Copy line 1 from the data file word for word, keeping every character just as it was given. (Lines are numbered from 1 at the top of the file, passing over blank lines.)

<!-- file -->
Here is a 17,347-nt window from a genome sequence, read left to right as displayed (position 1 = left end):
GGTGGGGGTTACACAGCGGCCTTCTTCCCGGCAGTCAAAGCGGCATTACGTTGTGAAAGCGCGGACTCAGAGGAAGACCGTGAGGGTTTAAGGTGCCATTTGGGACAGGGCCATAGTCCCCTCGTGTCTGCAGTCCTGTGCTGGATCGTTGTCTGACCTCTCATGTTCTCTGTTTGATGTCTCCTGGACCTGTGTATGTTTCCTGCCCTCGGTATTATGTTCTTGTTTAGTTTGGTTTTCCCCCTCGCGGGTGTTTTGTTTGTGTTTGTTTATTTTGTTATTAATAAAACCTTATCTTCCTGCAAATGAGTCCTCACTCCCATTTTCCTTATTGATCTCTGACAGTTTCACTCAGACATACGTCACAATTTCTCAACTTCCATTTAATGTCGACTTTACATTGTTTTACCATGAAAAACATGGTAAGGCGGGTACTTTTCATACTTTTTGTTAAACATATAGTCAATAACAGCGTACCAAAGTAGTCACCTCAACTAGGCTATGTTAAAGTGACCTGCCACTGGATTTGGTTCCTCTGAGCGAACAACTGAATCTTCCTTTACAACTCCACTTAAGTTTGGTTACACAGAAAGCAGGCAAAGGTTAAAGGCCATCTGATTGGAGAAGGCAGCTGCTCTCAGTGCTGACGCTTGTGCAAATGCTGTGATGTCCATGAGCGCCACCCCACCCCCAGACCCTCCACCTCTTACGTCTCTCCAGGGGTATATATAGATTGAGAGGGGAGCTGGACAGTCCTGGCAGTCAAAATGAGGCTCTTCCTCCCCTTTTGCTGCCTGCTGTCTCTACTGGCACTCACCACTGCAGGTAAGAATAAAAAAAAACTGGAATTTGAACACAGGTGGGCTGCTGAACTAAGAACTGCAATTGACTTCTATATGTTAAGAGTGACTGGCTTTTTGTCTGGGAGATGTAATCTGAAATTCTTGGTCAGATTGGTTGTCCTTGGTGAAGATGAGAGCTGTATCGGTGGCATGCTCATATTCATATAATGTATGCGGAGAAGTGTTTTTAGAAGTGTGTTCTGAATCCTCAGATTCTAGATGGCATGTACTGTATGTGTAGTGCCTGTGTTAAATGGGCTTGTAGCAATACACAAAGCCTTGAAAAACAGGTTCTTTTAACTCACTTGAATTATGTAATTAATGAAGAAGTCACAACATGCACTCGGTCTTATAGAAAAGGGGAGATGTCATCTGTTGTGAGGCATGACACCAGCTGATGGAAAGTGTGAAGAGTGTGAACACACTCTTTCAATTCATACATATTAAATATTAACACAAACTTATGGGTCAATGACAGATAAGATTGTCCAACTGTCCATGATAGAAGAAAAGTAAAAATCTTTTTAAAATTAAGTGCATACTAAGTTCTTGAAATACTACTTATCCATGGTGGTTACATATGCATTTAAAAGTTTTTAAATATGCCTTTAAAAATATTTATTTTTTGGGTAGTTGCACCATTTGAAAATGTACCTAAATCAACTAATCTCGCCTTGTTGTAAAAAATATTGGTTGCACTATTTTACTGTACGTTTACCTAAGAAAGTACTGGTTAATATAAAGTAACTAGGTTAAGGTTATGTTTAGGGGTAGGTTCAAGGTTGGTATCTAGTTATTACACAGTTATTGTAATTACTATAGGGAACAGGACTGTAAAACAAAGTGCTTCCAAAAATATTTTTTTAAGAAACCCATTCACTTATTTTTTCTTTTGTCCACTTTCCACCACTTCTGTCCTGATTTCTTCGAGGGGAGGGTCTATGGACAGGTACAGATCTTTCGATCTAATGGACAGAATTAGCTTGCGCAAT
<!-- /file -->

Here is a 17,347-nt window from a genome sequence, read left to right as displayed (position 1 = left end):